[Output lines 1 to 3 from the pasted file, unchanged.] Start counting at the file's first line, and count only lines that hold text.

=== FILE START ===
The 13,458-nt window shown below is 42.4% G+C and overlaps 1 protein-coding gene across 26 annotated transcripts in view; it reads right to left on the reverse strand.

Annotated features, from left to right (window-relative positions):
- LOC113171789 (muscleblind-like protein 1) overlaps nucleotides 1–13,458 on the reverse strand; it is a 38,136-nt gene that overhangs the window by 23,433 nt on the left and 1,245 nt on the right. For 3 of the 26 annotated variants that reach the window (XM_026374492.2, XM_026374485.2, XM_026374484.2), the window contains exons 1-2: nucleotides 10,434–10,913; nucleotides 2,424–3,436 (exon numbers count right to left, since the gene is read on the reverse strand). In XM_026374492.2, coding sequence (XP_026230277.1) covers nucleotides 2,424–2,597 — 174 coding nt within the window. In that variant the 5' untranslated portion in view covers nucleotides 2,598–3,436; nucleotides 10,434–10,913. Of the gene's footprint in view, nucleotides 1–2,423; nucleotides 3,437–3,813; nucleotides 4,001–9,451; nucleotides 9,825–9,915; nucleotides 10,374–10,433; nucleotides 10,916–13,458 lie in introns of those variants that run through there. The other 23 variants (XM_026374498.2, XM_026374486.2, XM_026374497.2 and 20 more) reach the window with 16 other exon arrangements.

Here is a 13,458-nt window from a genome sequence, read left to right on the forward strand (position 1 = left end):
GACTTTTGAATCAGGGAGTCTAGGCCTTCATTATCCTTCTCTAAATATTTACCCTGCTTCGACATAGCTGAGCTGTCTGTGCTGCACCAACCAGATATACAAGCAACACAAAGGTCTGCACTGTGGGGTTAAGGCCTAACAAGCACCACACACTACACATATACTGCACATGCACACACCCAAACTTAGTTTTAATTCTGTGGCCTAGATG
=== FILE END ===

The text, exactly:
The 13,458-nt window shown below is 42.4% G+C and overlaps 1 protein-coding gene across 26 annotated transcripts in view; it reads right to left on the reverse strand.

Annotated features, from left to right (window-relative positions):
- LOC113171789 (muscleblind-like protein 1) overlaps nucleotides 1–13,458 on the reverse strand; it is a 38,136-nt gene that overhangs the window by 23,433 nt on the left and 1,245 nt on the right. For 3 of the 26 annotated variants that reach the window (XM_026374492.2, XM_026374485.2, XM_026374484.2), the window contains exons 1-2: nucleotides 10,434–10,913; nucleotides 2,424–3,436 (exon numbers count right to left, since the gene is read on the reverse strand). In XM_026374492.2, coding sequence (XP_026230277.1) covers nucleotides 2,424–2,597 — 174 coding nt within the window. In that variant the 5' untranslated portion in view covers nucleotides 2,598–3,436; nucleotides 10,434–10,913. Of the gene's footprint in view, nucleotides 1–2,423; nucleotides 3,437–3,813; nucleotides 4,001–9,451; nucleotides 9,825–9,915; nucleotides 10,374–10,433; nucleotides 10,916–13,458 lie in introns of those variants that run through there. The other 23 variants (XM_026374498.2, XM_026374486.2, XM_026374497.2 and 20 more) reach the window with 16 other exon arrangements.